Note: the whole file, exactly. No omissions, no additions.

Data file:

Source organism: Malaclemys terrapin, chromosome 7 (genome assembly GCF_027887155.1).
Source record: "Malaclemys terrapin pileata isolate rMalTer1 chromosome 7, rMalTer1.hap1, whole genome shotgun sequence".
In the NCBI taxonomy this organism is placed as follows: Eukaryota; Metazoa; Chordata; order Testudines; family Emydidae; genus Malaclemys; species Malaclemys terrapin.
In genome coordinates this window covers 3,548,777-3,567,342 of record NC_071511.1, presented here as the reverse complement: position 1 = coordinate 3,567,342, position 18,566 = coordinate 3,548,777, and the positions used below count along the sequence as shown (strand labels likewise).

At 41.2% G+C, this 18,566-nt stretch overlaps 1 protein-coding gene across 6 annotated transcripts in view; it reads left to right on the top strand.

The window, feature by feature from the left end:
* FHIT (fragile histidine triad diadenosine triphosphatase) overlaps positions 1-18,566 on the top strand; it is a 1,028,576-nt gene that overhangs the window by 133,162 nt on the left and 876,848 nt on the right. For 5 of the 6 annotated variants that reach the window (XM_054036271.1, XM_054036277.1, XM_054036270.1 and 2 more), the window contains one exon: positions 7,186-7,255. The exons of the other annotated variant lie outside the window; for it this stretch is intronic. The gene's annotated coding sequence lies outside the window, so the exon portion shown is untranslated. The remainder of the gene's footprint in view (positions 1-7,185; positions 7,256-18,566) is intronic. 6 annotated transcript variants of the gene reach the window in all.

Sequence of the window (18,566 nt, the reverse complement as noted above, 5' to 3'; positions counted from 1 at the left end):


Source organism: Malaclemys terrapin, chromosome 7 (genome assembly GCF_027887155.1).
Source record: "Malaclemys terrapin pileata isolate rMalTer1 chromosome 7, rMalTer1.hap1, whole genome shotgun sequence".
In the NCBI taxonomy this organism is placed as follows: Eukaryota; Metazoa; Chordata; order Testudines; family Emydidae; genus Malaclemys; species Malaclemys terrapin.
In genome coordinates this window covers 3,548,777-3,567,342 of record NC_071511.1, presented here as the reverse complement: position 1 = coordinate 3,567,342, position 18,566 = coordinate 3,548,777, and the positions used below count along the sequence as shown (strand labels likewise).

At 41.2% G+C, this 18,566-nt stretch overlaps 1 protein-coding gene across 6 annotated transcripts in view; it reads left to right on the top strand.

The window, feature by feature from the left end:
* FHIT (fragile histidine triad diadenosine triphosphatase) overlaps positions 1-18,566 on the top strand; it is a 1,028,576-nt gene that overhangs the window by 133,162 nt on the left and 876,848 nt on the right. For 5 of the 6 annotated variants that reach the window (XM_054036271.1, XM_054036277.1, XM_054036270.1 and 2 more), the window contains one exon: positions 7,186-7,255. The exons of the other annotated variant lie outside the window; for it this stretch is intronic. The gene's annotated coding sequence lies outside the window, so the exon portion shown is untranslated. The remainder of the gene's footprint in view (positions 1-7,185; positions 7,256-18,566) is intronic. 6 annotated transcript variants of the gene reach the window in all.

Sequence of the window (18,566 nt, the reverse complement as noted above, 5' to 3'; positions counted from 1 at the left end):